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How to potty train a late blooming 4 year old child

Potty training – these two words will often remind mommies of the tedious time spent trying to victoriously teach their kiddos how to defecate with ease. You need to keep in mind that learning to use the toilet is a huge step for toddlers and it can be difficult. However, it is very important, and it is definitely a big milestone but you don’t need to turn that smile upside down if it’s not a smooth affair.

Want to know how to potty train a late-blooming 4 year old with ease? Well you’re at the right place, follow the instructions below:

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  1. Word frenzy: Get your kids acquainted with all the words needed for toilet training, such as wet, dry, pee, poop etc. Choose words that you and your little one are comfortable with.
  1. Get rid of diapers: Kids wearing diapers don’t feel the urge to visit the loo. If you put on underwear your kiddos will feel the need of using the toilet. The next time they poop or pee in their underwear they will come and approach you due to the discomfort and gradually stop.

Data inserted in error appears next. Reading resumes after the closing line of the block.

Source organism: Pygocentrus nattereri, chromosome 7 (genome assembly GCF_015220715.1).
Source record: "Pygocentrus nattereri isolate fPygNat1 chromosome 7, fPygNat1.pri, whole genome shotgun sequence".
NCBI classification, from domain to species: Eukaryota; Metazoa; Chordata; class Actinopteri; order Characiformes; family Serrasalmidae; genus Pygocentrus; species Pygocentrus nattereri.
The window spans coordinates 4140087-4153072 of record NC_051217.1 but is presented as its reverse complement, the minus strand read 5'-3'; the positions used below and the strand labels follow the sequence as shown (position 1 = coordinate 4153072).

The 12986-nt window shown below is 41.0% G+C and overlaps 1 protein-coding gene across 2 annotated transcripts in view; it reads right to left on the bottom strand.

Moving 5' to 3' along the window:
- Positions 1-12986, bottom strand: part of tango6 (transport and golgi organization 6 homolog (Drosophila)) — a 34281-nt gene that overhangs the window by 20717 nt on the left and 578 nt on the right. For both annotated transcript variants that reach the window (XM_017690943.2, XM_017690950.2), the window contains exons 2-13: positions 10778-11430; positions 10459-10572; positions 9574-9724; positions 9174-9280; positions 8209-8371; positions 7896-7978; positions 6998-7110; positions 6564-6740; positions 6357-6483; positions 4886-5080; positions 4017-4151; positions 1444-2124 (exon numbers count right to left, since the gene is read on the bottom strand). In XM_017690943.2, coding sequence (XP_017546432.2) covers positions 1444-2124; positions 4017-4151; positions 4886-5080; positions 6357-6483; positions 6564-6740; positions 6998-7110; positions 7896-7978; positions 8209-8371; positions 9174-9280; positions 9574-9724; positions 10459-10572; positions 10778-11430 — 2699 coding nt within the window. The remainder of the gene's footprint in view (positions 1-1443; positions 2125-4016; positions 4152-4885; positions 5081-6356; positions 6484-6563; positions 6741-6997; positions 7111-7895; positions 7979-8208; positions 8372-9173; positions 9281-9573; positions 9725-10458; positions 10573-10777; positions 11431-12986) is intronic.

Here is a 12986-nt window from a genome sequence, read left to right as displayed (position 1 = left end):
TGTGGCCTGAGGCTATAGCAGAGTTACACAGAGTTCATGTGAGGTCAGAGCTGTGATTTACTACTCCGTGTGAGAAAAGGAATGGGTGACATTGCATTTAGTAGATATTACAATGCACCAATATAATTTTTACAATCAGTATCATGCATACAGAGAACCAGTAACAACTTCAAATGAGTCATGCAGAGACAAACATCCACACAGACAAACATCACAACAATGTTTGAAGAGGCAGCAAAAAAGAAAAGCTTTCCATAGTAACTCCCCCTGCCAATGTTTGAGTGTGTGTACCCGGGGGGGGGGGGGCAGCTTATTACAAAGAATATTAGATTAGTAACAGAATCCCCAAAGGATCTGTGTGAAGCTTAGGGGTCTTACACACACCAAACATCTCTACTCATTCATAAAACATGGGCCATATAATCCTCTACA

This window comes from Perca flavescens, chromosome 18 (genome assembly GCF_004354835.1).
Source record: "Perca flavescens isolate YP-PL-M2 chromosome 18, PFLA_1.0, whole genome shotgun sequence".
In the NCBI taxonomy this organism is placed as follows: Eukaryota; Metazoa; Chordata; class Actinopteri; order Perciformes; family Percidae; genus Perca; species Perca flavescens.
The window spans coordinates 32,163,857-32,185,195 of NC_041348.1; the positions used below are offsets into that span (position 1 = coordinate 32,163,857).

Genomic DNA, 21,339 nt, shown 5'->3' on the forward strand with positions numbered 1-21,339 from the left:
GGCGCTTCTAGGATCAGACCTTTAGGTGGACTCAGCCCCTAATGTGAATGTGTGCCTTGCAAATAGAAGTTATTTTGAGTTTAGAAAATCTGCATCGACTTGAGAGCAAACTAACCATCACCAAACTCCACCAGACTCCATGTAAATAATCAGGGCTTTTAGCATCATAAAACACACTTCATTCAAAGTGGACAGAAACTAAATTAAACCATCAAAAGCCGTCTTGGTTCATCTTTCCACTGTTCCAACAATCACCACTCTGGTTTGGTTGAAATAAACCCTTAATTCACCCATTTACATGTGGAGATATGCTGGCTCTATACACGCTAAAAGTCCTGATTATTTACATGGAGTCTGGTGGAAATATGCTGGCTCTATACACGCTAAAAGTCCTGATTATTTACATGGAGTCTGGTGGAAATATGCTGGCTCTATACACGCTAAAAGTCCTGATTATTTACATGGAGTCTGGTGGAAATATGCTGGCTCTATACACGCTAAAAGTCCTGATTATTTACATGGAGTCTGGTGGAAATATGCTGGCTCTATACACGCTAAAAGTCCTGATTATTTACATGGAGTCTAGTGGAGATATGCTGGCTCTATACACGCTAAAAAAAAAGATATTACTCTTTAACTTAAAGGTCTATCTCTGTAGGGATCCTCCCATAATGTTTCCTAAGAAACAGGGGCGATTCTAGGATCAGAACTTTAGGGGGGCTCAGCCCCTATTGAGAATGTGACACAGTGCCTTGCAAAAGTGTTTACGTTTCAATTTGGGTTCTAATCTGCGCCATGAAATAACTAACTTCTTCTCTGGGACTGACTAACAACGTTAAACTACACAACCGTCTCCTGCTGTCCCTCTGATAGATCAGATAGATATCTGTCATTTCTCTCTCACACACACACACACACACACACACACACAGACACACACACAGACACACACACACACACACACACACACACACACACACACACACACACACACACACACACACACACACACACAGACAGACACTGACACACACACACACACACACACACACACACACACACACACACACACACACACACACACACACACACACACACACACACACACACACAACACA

1. Make it fun: Initially, make up a story and integrate your kid’s favourite toy in it. You can ask your kids to take their favourite doll to the toilet and keep them on the potty for 5mins. This way they will get used to the washroom. As time passes, you can make them sit with their doll on the pot and read their favourite story to distract them and remove fear.
  1. Encourage: If your kid walks up to you and tells you that they want to visit the toilet, thank him or reward him with some cuddles and kisses. Be positive and praise small successes.
  1. Don’t lose your cool: If your child sees that you are upset or angry, it is likely to set back all your good work. Always have a motivating attitude, be a good buddy and a motivator throughout your kid’s potty training journey.

Preparation is the key! Don’t start the process until your kid is mentally ready for potty training. Setting a date and rigorously trying to implement it is a sure recipe for failure. Eliminate pressure and let your kid handle the entire process at his pace. All the best!